However, again, these questions did not cause me to easily, quickly reject Sola Scriptura and Sola Fide. Eventually, they did go, and they went painfully for me, but they had to go, as I became convinced that they were not the teaching of the New Testament and not apostolic, "pre-codified-NT" teaching.

James Swan said...

If possible, try not to feed the Dozie-troll. Dozie posts get deleted anyway, so save your time for something else.

Christopher Lake said...

Ken,

It's not that I didn't want to struggle with understanding Scripture anymore. It's not that I had any desire to have other people think for me. That is not why I left Protestantism. If these are the kinds of (mis)characterizations of Catholic conversions which Rod Bennett had to listen to in his dialogues with you for years, then respectfully, I can understand why he ended the conversation(s).

I will look up and read the sources which you have provided for me here. For now though, especially given that I have spent hours today on these exchanges with you and with others here at the blog (I have Cerebral Palsy and am not able to type quickly at all), I do need to go.

Thank you, sincerely, for the conversation. I wish you well and will pray for you.

Ken said...

David Waltz wrote:
Me: First, could you provide a concise description of what YOU mean by "apostolic succession"?

I am using it in arguing against it in the sense that the RC claim makes - it seems to me that the RC claim is that the elders/bishops - the who/the person/the office as successors of Peter - they had the seeds of all future doctrine that infallibly are brought out and clarified over the centuries - some "came out" in 1215, 1302, 1545-1563; 1854; 1870; 1950, etc.

I don't think "apostolic succession" even exists in the sense that RCs argue, not in the Bible and not in history. Elders / bishops were appointed in the churches (Acts 14:21-23; Titus 1:5; cf. 1 Peter 5:1-5; Acts 20:17, 20:28, etc.) - that is called missionary church planting and local church authority. The leaders could get things wrong and go wrong later, and they did. They got some things wrong, some things right. They are not infallible; only God and His written word is infallible.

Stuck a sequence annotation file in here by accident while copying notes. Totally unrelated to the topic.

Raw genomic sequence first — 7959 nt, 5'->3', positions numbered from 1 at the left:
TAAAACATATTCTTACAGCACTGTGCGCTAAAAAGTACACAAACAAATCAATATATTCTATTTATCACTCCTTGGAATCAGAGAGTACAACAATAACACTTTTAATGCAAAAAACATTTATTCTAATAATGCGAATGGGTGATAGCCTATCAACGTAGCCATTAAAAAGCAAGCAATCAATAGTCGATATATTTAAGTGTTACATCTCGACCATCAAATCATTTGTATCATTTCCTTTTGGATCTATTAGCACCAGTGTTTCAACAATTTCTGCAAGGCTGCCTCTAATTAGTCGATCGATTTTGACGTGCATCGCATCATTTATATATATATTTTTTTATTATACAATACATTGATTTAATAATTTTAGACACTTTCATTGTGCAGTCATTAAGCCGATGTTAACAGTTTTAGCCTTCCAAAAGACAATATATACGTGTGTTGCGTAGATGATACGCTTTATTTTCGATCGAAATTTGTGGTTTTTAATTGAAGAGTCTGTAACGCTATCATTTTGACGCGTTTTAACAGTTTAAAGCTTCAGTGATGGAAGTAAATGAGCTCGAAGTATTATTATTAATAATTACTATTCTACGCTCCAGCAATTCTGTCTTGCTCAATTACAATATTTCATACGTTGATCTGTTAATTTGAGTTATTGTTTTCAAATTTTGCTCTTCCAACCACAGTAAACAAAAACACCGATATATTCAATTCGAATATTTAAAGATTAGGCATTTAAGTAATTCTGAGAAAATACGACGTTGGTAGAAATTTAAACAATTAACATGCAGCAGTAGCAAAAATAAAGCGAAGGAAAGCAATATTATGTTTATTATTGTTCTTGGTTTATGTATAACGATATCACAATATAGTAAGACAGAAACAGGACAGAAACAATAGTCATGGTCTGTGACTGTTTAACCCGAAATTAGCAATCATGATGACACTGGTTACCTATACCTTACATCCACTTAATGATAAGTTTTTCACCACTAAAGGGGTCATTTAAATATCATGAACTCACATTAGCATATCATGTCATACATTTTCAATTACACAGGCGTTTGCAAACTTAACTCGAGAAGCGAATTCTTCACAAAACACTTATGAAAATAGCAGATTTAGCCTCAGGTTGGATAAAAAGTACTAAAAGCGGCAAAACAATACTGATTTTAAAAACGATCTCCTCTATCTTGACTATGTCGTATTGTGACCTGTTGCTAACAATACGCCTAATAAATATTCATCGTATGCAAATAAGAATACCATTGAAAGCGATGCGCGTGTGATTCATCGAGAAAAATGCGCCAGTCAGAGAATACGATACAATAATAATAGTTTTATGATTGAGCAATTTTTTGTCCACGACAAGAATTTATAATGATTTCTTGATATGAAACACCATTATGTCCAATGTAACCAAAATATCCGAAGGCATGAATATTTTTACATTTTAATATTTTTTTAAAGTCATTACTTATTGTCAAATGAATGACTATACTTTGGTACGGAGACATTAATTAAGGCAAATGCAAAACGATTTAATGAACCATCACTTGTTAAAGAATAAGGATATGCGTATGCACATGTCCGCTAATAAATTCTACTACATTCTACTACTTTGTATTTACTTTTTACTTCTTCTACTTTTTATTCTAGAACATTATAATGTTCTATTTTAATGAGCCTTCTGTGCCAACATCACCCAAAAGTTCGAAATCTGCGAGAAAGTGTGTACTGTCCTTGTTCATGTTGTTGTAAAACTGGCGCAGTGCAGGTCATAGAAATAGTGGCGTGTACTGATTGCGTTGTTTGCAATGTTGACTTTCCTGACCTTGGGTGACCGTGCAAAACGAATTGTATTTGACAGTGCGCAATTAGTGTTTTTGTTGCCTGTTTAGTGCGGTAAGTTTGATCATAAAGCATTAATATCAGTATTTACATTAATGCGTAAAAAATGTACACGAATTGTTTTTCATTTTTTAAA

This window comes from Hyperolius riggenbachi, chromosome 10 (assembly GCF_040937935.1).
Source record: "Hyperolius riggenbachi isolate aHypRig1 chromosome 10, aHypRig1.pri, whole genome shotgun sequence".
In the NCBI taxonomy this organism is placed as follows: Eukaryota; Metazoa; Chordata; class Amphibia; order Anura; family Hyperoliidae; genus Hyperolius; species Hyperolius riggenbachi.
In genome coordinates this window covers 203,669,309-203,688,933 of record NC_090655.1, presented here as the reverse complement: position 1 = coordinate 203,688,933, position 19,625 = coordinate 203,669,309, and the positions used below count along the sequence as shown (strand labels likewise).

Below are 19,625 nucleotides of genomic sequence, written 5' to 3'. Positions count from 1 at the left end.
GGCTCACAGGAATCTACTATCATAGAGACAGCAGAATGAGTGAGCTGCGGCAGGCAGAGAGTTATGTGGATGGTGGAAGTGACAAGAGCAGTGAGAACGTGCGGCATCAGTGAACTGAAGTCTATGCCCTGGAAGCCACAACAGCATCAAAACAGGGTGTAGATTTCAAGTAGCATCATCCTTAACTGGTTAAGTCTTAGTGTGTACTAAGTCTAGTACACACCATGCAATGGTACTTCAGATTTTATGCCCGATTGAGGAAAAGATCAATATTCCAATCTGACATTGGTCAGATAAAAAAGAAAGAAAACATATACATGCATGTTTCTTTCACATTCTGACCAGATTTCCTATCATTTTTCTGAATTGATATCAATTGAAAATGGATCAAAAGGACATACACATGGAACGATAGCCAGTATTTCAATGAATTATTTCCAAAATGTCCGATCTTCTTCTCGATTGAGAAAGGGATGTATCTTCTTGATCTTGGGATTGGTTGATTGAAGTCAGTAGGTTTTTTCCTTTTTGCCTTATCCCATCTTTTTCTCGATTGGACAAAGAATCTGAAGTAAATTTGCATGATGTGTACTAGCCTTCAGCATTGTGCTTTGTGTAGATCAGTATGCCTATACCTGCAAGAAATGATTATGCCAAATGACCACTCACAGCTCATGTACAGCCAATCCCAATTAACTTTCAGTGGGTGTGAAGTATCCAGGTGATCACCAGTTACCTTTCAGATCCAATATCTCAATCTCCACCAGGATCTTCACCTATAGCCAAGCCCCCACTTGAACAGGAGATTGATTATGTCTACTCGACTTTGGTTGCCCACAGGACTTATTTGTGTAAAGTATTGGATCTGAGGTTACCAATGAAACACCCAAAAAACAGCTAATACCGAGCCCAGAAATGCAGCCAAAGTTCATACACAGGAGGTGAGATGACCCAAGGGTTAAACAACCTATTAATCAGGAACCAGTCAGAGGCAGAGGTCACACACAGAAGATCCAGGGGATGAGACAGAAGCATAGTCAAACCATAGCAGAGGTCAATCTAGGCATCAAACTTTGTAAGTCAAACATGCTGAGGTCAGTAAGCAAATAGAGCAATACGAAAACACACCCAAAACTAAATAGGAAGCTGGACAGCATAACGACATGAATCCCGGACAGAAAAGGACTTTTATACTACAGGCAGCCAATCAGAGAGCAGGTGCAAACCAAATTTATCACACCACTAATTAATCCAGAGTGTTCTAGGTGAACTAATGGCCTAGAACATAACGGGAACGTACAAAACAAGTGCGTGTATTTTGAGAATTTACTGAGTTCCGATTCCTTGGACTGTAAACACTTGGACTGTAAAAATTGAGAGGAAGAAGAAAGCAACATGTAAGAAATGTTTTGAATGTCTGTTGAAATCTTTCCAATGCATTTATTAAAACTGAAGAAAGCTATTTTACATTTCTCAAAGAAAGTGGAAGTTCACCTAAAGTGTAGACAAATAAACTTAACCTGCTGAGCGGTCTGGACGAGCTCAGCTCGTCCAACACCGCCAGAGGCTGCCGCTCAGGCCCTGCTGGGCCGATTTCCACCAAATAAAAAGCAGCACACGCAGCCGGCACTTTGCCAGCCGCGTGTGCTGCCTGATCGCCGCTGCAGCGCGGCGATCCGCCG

IMO Jason's contributions on this issue were much stronger than John's, but both have two inherent weaknesses: 1.) neither provides anything close to a coherent and cohesive theory of doctrinal development, which is extremely important when approaching historical theology;

As far as I have seen and read over the years; they are cogent and convincing to me. I don't think it is necessary for them to have to write some tome on a theory of historical development. Hasn't another Protestant already done that?

2.) both rely way too much on liberal scholarship to support their polemics.

I participated in some of the Lampe issue with you on that, and I only remember at this point that you never answered my points to my satisfaction on that.

Second, you seem to be arguing for the necessity of finding fully developed RCC doctrines in the early CFs, which, of course, ignores the FACT that pretty much all doctrine develops.

We have been over this many times before, but you have yet to offer a sound alternative to Newman's basic theory of development.

Why do I have to do that? You seem to be demanding that I have to write a book on that.

Has anyone already done that from a Reformed/Protestant/Evangelical view?


Third, you need to be careful when delineating "the issues that Protestants disagree with RC on", for considerable diversity exists among the Protestants on a number of important doctrines (e.g. baptism, the Eucharist, ecclesi0logy, justification, et al.).

True, but the differences on baptism and the Eucharist and ecclesiology are not primary issues in the senses that Protestants differ among themselves.